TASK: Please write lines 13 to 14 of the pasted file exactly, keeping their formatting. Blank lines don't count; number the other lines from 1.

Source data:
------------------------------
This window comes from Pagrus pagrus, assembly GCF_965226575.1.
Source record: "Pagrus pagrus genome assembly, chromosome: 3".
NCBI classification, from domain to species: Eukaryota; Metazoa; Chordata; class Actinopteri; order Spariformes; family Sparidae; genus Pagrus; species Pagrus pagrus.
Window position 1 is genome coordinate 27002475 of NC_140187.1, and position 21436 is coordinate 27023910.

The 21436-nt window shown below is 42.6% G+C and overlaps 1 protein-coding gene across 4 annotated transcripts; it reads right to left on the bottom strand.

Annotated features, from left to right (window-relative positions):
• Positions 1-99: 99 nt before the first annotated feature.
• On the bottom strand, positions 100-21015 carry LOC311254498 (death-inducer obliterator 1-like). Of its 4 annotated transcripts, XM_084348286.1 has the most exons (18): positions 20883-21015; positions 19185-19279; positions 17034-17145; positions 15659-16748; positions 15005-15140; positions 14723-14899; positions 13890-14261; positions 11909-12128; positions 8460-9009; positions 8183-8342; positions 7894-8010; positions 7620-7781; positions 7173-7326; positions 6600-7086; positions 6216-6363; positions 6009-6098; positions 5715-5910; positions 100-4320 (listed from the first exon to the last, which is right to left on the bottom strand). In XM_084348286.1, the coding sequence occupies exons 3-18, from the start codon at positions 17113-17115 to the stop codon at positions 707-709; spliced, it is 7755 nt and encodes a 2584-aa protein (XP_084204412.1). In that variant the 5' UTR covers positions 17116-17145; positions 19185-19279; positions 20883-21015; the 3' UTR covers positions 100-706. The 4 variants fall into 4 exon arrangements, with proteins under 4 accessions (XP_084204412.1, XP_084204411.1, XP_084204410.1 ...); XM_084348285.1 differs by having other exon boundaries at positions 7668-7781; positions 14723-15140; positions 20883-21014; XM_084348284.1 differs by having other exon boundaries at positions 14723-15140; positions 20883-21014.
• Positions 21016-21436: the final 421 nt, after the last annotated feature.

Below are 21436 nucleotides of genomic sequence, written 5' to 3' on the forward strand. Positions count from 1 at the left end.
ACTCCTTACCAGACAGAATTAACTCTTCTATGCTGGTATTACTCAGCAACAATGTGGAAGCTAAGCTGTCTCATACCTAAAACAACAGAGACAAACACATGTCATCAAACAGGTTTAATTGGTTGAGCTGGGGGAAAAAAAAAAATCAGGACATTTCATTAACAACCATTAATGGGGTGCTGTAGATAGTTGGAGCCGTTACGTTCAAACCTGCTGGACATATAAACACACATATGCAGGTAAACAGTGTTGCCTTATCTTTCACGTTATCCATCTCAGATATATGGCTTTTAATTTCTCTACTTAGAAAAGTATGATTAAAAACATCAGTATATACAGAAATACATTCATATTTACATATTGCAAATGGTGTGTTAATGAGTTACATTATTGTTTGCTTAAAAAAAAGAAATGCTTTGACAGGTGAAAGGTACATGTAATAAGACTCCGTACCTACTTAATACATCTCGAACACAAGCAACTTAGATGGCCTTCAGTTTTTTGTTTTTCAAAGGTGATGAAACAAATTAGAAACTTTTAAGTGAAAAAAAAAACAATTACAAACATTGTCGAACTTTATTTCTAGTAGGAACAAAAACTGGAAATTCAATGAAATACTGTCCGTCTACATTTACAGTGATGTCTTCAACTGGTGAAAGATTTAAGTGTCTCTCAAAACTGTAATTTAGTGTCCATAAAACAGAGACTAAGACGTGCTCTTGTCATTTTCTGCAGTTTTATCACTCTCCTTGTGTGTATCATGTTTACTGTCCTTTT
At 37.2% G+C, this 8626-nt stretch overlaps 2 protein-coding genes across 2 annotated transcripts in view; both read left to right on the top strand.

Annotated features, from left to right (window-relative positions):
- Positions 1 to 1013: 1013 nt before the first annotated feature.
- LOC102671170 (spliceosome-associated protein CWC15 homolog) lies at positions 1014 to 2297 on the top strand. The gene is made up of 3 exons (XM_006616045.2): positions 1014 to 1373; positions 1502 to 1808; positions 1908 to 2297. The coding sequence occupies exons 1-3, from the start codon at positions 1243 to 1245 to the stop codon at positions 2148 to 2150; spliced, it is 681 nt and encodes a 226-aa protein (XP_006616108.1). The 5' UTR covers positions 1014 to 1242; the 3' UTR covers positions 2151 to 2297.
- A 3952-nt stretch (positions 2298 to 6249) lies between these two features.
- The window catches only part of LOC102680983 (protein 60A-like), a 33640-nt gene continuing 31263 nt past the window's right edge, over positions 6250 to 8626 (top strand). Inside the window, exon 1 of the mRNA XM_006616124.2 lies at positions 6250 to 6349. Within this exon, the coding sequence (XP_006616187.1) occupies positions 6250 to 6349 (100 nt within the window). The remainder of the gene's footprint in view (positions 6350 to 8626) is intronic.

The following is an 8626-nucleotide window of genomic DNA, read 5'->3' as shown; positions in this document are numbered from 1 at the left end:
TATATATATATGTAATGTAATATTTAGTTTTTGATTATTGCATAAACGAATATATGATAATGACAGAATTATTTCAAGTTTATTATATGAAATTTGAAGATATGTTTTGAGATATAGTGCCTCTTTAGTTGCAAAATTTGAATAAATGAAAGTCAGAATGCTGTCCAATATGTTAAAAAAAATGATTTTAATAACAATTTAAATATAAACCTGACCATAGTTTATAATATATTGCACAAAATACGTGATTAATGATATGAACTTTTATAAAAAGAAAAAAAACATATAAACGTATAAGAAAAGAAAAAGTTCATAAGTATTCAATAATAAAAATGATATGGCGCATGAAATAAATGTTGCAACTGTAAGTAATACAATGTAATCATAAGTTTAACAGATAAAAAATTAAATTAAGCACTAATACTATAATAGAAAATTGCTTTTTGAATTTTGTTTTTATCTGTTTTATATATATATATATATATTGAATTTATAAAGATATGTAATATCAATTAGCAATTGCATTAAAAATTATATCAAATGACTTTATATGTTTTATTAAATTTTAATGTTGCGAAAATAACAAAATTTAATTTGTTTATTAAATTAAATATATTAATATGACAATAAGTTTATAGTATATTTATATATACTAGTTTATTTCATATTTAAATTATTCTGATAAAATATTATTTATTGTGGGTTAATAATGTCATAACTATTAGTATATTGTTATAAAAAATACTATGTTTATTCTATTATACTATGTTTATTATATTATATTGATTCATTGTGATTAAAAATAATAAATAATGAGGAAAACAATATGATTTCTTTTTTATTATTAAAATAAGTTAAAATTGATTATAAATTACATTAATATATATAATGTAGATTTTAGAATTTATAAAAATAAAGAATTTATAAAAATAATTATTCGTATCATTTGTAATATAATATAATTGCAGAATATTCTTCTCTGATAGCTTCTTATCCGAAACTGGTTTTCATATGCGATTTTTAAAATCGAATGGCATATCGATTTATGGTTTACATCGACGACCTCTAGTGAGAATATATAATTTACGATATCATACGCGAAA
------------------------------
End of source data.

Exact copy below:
Annotated features, from left to right (window-relative positions):
- Positions 1 to 1013: 1013 nt before the first annotated feature.